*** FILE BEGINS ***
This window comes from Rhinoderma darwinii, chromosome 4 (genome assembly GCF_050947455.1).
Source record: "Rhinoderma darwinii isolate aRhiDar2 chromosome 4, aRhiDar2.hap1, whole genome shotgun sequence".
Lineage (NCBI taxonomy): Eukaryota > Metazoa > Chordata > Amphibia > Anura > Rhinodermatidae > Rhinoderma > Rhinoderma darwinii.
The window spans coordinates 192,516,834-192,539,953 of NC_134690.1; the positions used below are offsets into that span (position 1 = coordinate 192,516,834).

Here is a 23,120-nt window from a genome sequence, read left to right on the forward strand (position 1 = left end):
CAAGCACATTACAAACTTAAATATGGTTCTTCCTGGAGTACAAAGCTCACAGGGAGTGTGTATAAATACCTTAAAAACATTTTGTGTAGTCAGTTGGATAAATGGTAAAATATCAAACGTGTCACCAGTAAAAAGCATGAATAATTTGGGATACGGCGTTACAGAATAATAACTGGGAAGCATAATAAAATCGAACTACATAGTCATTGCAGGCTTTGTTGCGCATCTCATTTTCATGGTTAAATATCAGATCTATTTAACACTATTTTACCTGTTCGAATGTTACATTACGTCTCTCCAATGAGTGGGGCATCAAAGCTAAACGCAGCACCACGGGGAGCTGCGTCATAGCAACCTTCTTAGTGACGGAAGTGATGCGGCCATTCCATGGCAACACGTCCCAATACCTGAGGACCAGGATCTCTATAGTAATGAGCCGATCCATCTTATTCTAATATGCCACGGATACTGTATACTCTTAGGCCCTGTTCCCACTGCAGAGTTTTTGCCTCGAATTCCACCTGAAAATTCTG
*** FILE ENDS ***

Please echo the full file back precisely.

This window comes from Rhinoderma darwinii, chromosome 4 (genome assembly GCF_050947455.1).
Source record: "Rhinoderma darwinii isolate aRhiDar2 chromosome 4, aRhiDar2.hap1, whole genome shotgun sequence".
Lineage (NCBI taxonomy): Eukaryota > Metazoa > Chordata > Amphibia > Anura > Rhinodermatidae > Rhinoderma > Rhinoderma darwinii.
The window spans coordinates 192,516,834-192,539,953 of NC_134690.1; the positions used below are offsets into that span (position 1 = coordinate 192,516,834).

Here is a 23,120-nt window from a genome sequence, read left to right on the forward strand (position 1 = left end):
CAAGCACATTACAAACTTAAATATGGTTCTTCCTGGAGTACAAAGCTCACAGGGAGTGTGTATAAATACCTTAAAAACATTTTGTGTAGTCAGTTGGATAAATGGTAAAATATCAAACGTGTCACCAGTAAAAAGCATGAATAATTTGGGATACGGCGTTACAGAATAATAACTGGGAAGCATAATAAAATCGAACTACATAGTCATTGCAGGCTTTGTTGCGCATCTCATTTTCATGGTTAAATATCAGATCTATTTAACACTATTTTACCTGTTCGAATGTTACATTACGTCTCTCCAATGAGTGGGGCATCAAAGCTAAACGCAGCACCACGGGGAGCTGCGTCATAGCAACCTTCTTAGTGACGGAAGTGATGCGGCCATTCCATGGCAACACGTCCCAATACCTGAGGACCAGGATCTCTATAGTAATGAGCCGATCCATCTTATTCTAATATGCCACGGATACTGTATACTCTTAGGCCCTGTTCCCACTGCAGAGTTTTTGCCTCGAATTCCACCTGAAAATTCTG